As fall approaches, Home Hardware staff and community members are already preparing the community garden for next year's harvest.
Established in 2016 and home to over 25 different varieties of fruits and vegetables, Home Hardware's Community Garden spans over one acre on a piece of land at its Dealer Support Centre in St. Jacobs.
This year, the garden welcomed 13 new families to one of their 36 family plots.
“I don't know where I would put all my extra free time if I wasn't in the garden,” said Julia Swijters, communications coordinator at Home Hardware, and the driving force behind the garden. “I miss it when it's gone in the winter time and I’m already thinking about next year. It's just a place where my heart is.”
A single mom, Swijters prepares and freezes excess produce to last year-round and is still eating blanched and frozen beans from her harvest last year.
“If I didn't have the food that I produce in my own plot here, it would definitely change my own financial outlook,” said Swijters, who relies on the garden for fresh produce six months a year. “So you can really become self-sufficient that way as a single person rather than someone who would maybe need the food bank's help if I didn't have these resources to fall back on.”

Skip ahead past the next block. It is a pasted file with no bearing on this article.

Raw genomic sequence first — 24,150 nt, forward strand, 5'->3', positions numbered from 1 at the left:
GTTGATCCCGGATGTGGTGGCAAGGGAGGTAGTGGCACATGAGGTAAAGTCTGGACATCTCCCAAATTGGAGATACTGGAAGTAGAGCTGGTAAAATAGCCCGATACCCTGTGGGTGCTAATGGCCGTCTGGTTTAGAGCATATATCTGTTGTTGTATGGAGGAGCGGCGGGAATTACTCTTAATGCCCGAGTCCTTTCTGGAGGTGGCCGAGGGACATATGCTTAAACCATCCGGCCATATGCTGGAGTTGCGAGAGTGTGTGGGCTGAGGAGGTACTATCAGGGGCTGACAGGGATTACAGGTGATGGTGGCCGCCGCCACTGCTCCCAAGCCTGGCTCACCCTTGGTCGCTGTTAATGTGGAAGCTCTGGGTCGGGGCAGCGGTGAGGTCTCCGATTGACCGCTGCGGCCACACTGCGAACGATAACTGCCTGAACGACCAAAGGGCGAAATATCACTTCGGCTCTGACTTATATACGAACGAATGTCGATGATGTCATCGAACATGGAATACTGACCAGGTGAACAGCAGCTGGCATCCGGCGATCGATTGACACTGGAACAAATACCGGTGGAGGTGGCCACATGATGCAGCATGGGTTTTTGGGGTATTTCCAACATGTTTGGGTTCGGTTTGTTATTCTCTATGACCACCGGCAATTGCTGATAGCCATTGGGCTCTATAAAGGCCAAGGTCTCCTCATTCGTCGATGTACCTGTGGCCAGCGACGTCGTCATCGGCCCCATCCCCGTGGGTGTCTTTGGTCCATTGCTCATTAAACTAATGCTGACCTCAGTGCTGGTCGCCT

Over seven years the community garden has donated almost 20,000 pounds of produce to local charities, the Meals on Wheels program through Community Support Connections in Breslau, as well as farming ⅓ of the land for the Woolwich Community Services food bank.
While Meals on Wheels receives 589 lbs of food to the food bank’s 1784 lbs, Meals on Wheels “streamlines” its vegetables to allow for more “palatable” options for those receiving food.
“(Meals on Wheels) tend to cook for a lot of seniors and so carrots, cabbage and beets and things like that are high on their list,” said Swijters. “Whereas they wouldn't want hot peppers or anything like that which we are able to send to the food bank.”
According to Swijters, in addition to inflation, global warming has wreaked havoc in the garden this year. Unpredictable weather patterns have made it difficult for volunteers to forecast rain and the plants have suffered as a result.
“We planted just as many seeds this year but the things aren’t getting quite as big and lush,” said Swijters. “Plants died off earlier because they weren't so healthy because of the lack of water.”
For next year, volunteers are looking to incorporate a drip line into the garden, which would water the roots directly.